Kenneth Setzer

177 Years Ago Today . . . The Seminole Wars

Key Biscayne sits off the east coast of South Florida, just south of Miami Beach, and north of the beginning of the Florida Keys archipelago. It faces out to the Atlantic Ocean, with its back to Biscayne Bay, and the mainland. It’s certainly been of strategic and maritime importance since before Europeans colonized Florida, and ancient Native American as well as more recent habitation has been uncovered there by archaeologists: (

The Florida Reef made a lighthouse in this location necessary, and one was built in 1825 to warn of the reef and guide ships sailing to and from Key West and Cuba.  On July 23, 1836 during the Second Seminole War, natives sailed covertly to Key Biscayne, and attacked the assistant lighthouse keeper John Thompson and his helper Aaron Carter, all others, including the head lighthouse keeper, having left for a safer Key West.

Cape Florida Lighthouse

Cape Florida Lighthouse

It was a messy onslaught. Thompson and Carter ran to the lighthouse and barred the door, which the natives set fire to. They fled to the top of the lighthouse, but the intense heat forced them onto the outside balcony. Carter died from his wounds there while Thompson fired his musket down on the natives raiding his home. A store of oil for the light caught fire, creating a giant chimney out of the structure. The story then goes that Thompson tossed a cask of gunpowder down into the fire to end his misery, but the explosion just destroyed what was left of the staircase. Thinking Thompson must surely be dead, the natives departed. The U.S. revenue cutter Washington witnessed the smoke, and hearing the explosion came to Thompson’s rescue.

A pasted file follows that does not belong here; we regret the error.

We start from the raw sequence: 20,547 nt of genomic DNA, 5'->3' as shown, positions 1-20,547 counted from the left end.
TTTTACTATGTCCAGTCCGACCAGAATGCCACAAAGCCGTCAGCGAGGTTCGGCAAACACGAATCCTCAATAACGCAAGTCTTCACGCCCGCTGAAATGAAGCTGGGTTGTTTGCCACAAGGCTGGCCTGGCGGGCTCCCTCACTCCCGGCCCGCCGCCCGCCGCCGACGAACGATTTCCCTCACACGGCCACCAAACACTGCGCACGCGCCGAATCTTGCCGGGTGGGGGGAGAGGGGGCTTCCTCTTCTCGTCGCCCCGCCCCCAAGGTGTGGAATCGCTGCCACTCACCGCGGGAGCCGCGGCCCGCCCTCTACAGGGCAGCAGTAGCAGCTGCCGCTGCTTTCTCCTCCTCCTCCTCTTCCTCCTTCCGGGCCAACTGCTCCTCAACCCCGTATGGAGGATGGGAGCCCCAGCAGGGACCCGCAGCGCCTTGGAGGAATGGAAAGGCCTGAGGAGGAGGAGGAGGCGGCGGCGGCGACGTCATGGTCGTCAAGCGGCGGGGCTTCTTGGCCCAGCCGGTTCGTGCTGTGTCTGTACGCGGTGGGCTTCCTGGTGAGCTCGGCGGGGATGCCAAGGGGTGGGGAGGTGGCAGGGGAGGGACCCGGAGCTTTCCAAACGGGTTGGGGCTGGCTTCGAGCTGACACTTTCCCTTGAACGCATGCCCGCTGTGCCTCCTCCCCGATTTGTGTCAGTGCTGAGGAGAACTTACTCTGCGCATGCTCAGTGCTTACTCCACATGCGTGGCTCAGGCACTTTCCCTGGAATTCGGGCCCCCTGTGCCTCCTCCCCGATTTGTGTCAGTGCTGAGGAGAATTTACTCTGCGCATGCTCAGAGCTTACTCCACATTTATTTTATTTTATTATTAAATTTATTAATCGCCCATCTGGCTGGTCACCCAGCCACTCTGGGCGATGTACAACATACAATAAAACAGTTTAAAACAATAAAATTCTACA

Climb to the top

Climb to the top

That lighthouse sat unusable for a decade. With navigation and populations growing and the reefs still a great hazard, a new light was commissioned in 1846, using bricks from the original light, as well as new materials. The new light began operating in 1847. It was attacked by Confederate forces during the Civil War, but was repaired. The same “new” light stands there still today, and also sits on one of the most beautiful beaches in the country.

View from the lower window

View from the lower window

This beautiful lighthouse has seen its share of U.S. history.

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This entry was posted on July 23, 2013 by in beach, bones, defense, Florida, History, imaging, lore, vintage and tagged , , , , , , , .

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